I don’t think the issue is that it hurts taking it off as much as it is the fact that the tape doesn’t work as well when you have hair. I met some reps for KT (or maybe it was SpiderTech) tape at a conference once and that’s what they told me.

  3. swimmykimy

    I have been meaning to use this out of my MCM goody bag as well! I don’t have any nagging injuries (YET), but I look forward to using it!

  4. I still have a package of blue KT s from a race goody bag. Saving it for a rainy day – and / or a sore knee.
    Now I know how to use it!
    Thanks for the vid link.

  5. I have had a sample of KT tape for a while that I was also curious about. I haven’t really had any issues other that shins off and on and posterior tibial tendonitis. I went on their website today and “Asked the Expert” if there was an application for posterior tibial tendonitis. In less than an hour, I received a response with a pdf file showing application for my issue. I will try it out on my Wednesday run.

  6. Kim

    I used the KT tape (also pink) to run the ING Half Marathon in Atl in March. I had a nagging IT band issue and when I was at the expo, the KT Tape people had a booth and taped me up! It worked like a charm! I have also tried it for plantar fasciitis, but I didn’t notice the same results. That may also be due to my not applying it right. LOL!

    Kim

  7. my fiance has used this before (and i’m kind of jealous – it seems so cool!). his staying-on was hit or miss. some days it seemed to stay on better than others; some times it seemed to actually last for the “multiple days of wear” it advertises.

    sure it may be pricey, but if it works it’s an easy and non-invasive method! and hopefully if we do have to use it, it won’t be for long so we don’t break the bank :)

  8. Joe

    Same concept as compression clothes? If so I’m sold. I haven’t run without compression tights in years.

  9. Kevin

    I’ve had some success with KT Tape on my knee. It definitely out performed 3 or 4 different braces/bands I’ve tried.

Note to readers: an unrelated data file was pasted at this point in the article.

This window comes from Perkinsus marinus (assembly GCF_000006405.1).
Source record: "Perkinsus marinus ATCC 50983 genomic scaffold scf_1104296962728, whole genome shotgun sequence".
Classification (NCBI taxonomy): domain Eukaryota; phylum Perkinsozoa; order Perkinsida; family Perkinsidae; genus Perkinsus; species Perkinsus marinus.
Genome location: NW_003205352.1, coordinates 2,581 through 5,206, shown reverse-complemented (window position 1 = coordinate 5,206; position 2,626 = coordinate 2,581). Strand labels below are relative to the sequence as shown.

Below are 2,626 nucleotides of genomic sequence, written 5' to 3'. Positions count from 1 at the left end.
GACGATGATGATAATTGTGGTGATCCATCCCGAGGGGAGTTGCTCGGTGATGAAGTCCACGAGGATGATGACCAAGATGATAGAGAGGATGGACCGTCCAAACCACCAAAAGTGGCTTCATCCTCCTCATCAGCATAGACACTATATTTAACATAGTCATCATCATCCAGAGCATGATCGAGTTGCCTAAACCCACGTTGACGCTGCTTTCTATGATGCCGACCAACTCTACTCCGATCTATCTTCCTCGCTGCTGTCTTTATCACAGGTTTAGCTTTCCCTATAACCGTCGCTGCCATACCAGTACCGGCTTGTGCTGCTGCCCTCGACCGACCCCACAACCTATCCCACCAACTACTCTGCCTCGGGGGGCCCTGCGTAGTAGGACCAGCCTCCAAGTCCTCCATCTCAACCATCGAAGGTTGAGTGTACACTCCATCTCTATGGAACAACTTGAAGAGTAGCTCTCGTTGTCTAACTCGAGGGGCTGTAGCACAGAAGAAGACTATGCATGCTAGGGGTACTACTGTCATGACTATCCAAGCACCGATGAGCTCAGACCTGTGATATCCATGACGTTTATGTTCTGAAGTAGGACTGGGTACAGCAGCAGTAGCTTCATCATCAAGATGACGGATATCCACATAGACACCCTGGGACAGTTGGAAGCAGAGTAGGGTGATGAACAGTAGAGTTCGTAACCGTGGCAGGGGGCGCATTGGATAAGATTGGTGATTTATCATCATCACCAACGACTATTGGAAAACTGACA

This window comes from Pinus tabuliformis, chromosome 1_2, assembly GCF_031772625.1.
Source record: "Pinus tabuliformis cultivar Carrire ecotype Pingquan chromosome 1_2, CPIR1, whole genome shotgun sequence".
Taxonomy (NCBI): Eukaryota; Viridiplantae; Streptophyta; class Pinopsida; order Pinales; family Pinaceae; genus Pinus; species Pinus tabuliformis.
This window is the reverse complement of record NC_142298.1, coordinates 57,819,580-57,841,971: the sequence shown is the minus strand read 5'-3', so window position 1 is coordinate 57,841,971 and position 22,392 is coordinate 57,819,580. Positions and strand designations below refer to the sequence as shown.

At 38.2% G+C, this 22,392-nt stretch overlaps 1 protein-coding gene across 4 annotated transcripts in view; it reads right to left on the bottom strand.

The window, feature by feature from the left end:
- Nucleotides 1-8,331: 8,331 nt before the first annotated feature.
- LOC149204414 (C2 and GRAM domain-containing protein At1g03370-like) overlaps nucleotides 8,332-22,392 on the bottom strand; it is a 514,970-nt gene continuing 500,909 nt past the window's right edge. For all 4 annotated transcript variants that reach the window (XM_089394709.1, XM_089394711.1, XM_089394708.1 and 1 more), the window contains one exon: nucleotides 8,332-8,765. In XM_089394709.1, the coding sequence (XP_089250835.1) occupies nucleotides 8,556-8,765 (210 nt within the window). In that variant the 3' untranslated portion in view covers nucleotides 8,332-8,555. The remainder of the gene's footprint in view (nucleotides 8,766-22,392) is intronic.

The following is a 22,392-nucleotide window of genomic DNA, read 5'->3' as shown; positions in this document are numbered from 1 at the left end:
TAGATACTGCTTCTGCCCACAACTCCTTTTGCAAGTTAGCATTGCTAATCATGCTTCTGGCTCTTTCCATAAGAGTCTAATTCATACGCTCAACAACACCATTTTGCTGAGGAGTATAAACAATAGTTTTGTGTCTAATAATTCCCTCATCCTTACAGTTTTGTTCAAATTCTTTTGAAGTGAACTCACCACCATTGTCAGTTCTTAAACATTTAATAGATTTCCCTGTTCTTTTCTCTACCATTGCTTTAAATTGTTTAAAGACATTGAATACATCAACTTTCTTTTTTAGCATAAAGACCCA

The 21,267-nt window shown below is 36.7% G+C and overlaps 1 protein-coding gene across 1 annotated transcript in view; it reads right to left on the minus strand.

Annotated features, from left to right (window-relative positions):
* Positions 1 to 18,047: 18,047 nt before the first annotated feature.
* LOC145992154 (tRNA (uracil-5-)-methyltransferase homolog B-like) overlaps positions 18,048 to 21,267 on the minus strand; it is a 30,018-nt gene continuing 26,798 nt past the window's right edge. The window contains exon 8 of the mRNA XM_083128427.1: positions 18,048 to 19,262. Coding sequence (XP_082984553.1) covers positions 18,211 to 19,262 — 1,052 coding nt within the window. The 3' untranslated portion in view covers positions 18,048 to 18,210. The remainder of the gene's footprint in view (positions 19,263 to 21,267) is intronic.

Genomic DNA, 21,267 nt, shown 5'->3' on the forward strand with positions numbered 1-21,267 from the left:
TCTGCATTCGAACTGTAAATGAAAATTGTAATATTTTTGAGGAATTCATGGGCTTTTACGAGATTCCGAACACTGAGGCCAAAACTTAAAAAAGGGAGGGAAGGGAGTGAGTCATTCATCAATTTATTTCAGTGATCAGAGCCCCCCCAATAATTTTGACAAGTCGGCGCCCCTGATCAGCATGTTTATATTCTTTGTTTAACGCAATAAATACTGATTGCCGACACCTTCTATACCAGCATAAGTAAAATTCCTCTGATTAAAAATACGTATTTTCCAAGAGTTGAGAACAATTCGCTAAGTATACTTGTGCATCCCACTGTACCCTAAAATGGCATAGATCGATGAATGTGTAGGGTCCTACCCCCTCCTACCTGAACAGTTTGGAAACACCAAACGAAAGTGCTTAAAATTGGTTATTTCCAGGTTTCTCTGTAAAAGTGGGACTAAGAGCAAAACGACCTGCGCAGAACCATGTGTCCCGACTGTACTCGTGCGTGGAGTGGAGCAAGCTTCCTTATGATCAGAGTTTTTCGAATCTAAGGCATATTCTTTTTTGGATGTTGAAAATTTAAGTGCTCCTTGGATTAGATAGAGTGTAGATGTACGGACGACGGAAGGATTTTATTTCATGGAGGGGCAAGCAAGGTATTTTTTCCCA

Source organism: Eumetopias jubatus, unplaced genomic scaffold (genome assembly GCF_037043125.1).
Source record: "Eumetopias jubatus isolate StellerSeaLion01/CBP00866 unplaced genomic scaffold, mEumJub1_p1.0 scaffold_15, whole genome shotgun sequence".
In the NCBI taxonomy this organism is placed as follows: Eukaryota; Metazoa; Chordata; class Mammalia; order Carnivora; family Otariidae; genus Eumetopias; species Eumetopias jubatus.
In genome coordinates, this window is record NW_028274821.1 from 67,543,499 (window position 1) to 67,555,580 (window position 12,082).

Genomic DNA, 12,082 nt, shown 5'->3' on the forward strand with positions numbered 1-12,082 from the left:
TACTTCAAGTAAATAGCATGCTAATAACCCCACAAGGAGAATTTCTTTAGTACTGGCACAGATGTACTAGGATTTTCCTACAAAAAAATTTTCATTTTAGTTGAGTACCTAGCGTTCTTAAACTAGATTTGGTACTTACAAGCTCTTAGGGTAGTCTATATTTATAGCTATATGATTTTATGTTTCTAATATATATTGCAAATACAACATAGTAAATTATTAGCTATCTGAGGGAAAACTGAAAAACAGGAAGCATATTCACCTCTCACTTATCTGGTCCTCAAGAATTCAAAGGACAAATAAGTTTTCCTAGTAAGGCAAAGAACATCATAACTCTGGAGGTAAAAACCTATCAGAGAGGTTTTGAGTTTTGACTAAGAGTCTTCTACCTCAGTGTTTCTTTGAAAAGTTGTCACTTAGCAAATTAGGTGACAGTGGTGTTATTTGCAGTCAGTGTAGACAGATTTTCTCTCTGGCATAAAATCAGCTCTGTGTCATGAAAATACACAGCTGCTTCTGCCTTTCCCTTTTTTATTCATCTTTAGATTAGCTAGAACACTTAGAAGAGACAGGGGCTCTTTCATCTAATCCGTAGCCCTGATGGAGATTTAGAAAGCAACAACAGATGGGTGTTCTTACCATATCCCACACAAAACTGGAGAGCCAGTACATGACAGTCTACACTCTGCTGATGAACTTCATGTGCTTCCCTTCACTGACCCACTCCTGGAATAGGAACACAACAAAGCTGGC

You don’t have to be hairless to try it. I’m pretty sure the kt tape website says something about it actually adhering and working a little better if hair is present but if it bothers you trim it down to like an 1/8″. I don’t think it hurts as bad as a bandaid coming off (And no where near as bad as athletic tape!).

    I’ve had good success with it adhering for 3-5 days. When I apply it I make sure my skin is clean and I usually wipe the area with rubbing alcohol before application. And I usually apply it at night before going to bed or at least a 1/2 hour before any activity. I guess body heat makes the tape adhere. I wonder if you could take a hair dryer to it after you apply it and get it to adhere quicker?

    Not that I want any injuries or soreness, but I’m interested in trying it out on some other applications.

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  13. ginachiarella

    I’ve used it twice for a bunion, overnight. The first time I had to remove it after about an hour as it was too painful. I suspect I had stretched it too much. For a bunion, you are essentially correcting the “tilt” of the big toe by force, like baces on teeth. I tried it again last night, using less stretch. No pain. This morning my bunion has reduced easily 5%!!! I will continue nightly. Big downside is that the tape won’t stay on more than one night.